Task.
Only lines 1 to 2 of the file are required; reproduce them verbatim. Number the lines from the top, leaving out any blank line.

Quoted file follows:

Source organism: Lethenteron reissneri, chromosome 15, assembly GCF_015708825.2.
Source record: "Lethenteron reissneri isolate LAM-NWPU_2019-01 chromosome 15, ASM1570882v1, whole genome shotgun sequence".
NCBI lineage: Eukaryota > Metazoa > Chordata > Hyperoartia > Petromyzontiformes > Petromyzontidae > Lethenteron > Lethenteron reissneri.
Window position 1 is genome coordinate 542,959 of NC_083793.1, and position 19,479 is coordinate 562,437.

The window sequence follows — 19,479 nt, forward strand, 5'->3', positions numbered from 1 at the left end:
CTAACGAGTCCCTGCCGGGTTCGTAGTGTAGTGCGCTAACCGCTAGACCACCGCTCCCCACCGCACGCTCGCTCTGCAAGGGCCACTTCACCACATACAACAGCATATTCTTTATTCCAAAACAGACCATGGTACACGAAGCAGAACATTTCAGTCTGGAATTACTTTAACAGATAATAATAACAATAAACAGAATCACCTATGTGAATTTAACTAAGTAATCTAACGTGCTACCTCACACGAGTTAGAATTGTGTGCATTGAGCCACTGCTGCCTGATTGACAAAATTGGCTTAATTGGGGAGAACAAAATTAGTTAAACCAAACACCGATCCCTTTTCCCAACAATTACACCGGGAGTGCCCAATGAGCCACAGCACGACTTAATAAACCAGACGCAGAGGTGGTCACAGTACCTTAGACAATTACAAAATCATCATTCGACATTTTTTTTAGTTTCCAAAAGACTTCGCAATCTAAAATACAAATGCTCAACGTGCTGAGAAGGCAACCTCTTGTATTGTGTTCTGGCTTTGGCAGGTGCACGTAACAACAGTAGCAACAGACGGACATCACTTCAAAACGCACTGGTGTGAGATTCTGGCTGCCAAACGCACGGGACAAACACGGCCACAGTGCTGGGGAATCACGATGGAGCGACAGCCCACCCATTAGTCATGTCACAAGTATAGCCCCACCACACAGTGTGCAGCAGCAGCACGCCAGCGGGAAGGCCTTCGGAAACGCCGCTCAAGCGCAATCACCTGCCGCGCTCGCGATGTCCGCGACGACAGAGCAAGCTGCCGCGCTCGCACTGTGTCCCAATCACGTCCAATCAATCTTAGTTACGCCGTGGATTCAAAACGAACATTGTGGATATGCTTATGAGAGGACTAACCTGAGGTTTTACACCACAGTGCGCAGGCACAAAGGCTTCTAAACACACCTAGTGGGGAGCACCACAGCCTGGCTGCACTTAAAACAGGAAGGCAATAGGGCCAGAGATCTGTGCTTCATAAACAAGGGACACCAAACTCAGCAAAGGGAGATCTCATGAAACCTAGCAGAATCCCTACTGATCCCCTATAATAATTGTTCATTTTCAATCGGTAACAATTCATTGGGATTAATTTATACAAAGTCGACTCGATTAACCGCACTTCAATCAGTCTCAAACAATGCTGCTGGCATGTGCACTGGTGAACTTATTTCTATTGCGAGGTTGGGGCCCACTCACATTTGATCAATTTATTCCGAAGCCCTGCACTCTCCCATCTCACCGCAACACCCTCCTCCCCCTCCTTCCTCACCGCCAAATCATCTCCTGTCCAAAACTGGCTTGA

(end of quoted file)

Source organism: Lethenteron reissneri, chromosome 15, assembly GCF_015708825.2.
Source record: "Lethenteron reissneri isolate LAM-NWPU_2019-01 chromosome 15, ASM1570882v1, whole genome shotgun sequence".